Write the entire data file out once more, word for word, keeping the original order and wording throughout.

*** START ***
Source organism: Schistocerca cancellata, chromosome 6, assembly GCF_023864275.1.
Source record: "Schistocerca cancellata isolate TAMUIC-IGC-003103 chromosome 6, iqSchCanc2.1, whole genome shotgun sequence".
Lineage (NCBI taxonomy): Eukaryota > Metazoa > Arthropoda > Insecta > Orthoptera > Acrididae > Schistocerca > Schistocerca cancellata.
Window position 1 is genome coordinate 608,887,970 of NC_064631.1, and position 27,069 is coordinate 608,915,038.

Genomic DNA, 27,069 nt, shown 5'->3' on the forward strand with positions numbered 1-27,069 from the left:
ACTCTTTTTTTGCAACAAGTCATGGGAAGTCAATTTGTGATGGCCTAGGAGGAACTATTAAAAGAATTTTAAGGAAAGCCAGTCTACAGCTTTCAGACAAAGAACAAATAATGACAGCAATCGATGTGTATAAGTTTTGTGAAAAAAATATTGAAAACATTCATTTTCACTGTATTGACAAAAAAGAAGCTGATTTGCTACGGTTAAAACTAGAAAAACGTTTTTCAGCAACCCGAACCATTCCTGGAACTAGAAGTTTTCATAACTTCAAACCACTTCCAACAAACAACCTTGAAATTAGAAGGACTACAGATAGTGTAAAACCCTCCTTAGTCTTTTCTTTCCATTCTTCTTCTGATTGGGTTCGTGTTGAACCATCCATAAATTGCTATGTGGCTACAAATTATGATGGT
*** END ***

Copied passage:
Source organism: Schistocerca cancellata, chromosome 6, assembly GCF_023864275.1.
Source record: "Schistocerca cancellata isolate TAMUIC-IGC-003103 chromosome 6, iqSchCanc2.1, whole genome shotgun sequence".
Lineage (NCBI taxonomy): Eukaryota > Metazoa > Arthropoda > Insecta > Orthoptera > Acrididae > Schistocerca > Schistocerca cancellata.
Window position 1 is genome coordinate 608,887,970 of NC_064631.1, and position 27,069 is coordinate 608,915,038.

Genomic DNA, 27,069 nt, shown 5'->3' on the forward strand with positions numbered 1-27,069 from the left:
ACTCTTTTTTTGCAACAAGTCATGGGAAGTCAATTTGTGATGGCCTAGGAGGAACTATTAAAAGAATTTTAAGGAAAGCCAGTCTACAGCTTTCAGACAAAGAACAAATAATGACAGCAATCGATGTGTATAAGTTTTGTGAAAAAAATATTGAAAACATTCATTTTCACTGTATTGACAAAAAAGAAGCTGATTTGCTACGGTTAAAACTAGAAAAACGTTTTTCAGCAACCCGAACCATTCCTGGAACTAGAAGTTTTCATAACTTCAAACCACTTCCAACAAACAACCTTGAAATTAGAAGGACTACAGATAGTGTAAAACCCTCCTTAGTCTTTTCTTTCCATTCTTCTTCTGATTGGGTTCGTGTTGAACCATCCATAAATTGCTATGTGGCTACAAATTATGATGGT